We always appreciate when you let us know that you’ll be hiring a fellow on after the summer, but, of course, you don’t need permission from us and we don’t charge an additional fee.
Legal and Compliance
You’re welcome to ask your fellows to sign agreements or complete paperwork necessary for their onboarding, including confidentiality agreements and indemnifications. You don’t need to clear these with us, although you might want to offer some context to your fellows, since they likely haven’t run into anything similar before.
Because the fellows will ultimately be employed by your organization, and every organization has a different set of requirements around payroll, location, and work authorization, it’s your responsibility to ask any HR or compliance questions that could be dealbreakers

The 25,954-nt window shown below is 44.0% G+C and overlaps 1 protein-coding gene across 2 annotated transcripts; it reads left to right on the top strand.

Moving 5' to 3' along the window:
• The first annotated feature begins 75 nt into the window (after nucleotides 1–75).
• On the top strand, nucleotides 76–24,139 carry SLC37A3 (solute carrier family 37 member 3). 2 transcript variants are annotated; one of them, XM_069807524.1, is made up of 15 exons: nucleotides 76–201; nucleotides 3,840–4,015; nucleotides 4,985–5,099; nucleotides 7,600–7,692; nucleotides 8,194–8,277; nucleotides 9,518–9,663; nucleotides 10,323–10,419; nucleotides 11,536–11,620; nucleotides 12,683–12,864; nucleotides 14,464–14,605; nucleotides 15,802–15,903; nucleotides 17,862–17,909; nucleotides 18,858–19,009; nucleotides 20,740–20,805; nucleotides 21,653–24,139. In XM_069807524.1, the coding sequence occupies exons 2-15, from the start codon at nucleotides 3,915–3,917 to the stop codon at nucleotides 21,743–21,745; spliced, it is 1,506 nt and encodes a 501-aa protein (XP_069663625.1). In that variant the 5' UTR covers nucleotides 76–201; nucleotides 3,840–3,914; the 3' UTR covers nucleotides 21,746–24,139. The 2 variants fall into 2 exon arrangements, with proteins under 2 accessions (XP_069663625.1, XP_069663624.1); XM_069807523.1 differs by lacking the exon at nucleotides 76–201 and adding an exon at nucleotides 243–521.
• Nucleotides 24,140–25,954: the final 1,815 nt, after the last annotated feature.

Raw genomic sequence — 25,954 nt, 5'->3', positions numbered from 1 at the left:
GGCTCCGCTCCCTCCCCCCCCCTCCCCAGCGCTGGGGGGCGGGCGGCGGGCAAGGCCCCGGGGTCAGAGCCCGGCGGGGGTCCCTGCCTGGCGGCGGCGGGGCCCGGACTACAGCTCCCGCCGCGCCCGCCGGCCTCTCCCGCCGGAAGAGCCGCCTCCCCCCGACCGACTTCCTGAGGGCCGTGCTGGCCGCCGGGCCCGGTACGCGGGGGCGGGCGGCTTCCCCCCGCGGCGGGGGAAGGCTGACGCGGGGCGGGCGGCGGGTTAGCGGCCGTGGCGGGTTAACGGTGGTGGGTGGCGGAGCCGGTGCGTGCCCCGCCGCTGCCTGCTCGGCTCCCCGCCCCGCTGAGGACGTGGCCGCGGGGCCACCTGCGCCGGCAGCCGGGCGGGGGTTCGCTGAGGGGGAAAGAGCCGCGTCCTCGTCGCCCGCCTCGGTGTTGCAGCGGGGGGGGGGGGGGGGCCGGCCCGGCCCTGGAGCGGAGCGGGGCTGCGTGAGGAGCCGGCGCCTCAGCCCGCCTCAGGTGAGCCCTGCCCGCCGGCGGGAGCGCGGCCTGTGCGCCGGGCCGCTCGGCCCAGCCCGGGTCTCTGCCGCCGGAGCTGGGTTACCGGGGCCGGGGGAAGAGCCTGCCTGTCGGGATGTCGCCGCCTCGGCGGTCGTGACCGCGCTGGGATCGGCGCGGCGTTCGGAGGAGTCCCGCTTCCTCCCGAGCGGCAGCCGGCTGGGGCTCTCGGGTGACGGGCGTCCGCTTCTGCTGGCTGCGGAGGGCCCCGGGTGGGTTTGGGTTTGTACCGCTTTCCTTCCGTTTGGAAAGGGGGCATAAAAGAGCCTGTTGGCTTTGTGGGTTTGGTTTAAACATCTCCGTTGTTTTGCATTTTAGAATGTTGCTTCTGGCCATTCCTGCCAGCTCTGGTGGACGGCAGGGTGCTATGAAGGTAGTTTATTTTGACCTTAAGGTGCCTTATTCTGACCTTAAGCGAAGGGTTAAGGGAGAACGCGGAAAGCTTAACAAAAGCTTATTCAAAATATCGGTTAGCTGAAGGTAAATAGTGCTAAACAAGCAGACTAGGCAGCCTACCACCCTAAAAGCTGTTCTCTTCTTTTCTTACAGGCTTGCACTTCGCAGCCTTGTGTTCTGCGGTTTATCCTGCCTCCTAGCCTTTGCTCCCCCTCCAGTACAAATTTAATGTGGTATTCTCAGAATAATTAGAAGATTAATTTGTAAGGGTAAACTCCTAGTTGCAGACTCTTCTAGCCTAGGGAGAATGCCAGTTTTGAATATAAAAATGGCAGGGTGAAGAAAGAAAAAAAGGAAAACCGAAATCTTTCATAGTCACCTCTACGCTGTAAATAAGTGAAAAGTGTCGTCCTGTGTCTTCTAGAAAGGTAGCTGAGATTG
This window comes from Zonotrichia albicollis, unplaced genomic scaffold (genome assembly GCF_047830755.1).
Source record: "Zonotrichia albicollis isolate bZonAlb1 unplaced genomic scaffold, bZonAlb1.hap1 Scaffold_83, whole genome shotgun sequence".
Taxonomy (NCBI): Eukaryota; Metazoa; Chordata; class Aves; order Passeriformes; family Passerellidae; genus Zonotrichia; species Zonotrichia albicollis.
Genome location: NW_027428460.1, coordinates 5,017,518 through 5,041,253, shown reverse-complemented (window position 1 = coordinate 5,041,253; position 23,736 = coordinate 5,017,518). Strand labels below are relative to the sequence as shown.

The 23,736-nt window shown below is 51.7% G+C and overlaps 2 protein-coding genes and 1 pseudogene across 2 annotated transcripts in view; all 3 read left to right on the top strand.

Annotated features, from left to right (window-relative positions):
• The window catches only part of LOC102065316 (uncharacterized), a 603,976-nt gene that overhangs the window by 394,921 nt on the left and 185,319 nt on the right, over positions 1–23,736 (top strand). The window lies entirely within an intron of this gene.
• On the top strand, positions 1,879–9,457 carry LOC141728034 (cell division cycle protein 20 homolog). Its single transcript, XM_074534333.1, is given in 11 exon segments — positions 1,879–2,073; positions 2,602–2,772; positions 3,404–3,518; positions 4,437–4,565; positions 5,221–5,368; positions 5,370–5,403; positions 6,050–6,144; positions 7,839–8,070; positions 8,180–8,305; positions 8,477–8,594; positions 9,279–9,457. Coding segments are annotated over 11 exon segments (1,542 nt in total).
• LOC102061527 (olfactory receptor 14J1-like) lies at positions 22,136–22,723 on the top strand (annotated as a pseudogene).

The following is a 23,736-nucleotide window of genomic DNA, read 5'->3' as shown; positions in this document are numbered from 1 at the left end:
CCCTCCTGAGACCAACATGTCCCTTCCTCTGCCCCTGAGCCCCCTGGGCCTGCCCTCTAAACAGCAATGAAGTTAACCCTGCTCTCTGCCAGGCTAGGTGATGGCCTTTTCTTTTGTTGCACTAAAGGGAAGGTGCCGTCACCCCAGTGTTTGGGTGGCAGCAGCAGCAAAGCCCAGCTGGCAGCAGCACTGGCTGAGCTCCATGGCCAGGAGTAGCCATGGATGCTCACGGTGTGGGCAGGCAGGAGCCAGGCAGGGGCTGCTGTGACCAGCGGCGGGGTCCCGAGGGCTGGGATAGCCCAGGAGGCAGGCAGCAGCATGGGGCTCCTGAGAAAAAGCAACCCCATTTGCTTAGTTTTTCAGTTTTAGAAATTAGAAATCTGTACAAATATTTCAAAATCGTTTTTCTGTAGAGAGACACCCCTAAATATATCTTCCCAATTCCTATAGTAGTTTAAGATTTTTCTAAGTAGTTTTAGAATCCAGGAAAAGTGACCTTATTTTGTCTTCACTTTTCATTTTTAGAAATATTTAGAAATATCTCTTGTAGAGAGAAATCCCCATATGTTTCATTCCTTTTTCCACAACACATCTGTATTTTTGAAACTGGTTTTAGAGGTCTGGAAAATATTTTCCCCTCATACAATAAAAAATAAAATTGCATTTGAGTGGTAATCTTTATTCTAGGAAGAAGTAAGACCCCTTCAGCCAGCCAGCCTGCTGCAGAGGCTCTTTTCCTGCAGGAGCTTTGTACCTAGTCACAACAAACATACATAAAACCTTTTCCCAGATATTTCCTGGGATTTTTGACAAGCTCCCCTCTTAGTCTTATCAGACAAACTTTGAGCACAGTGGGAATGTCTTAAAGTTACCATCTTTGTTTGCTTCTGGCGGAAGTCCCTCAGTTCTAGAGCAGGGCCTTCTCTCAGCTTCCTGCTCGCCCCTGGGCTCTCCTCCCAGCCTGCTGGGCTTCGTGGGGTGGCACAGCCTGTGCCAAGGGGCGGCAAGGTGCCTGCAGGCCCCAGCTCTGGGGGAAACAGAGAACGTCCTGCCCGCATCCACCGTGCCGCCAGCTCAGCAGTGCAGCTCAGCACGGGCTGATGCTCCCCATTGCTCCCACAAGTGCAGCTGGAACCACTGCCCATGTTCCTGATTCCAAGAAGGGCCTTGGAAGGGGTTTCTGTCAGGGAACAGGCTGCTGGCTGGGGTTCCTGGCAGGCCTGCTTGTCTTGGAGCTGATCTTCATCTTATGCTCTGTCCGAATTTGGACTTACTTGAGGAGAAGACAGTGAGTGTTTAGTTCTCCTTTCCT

you make an offer. (For instance, some organizations employ fellows as independent contractors and aren’t required to determine citizenship or work authorization, while others employ fellows as W2 employees and need to confirm that they’re authorized to work in the US).
Payment to Progressive Pipeline
We’ll send you an invoice for agreed-upon programmatic costs, due on the fellows’ first day of work. We prefer payments via check or wire transfer, but can accept credit and debit cards as well. We usually can extend the payment deadline if needed. We are happy to provide a W9 or statement of work upon request.
Progressive Pipeline is a 501(c)(4). We can accept payment from any legal entity, including 501(c)(3)s. You should consult your own legal counsel if questions arise.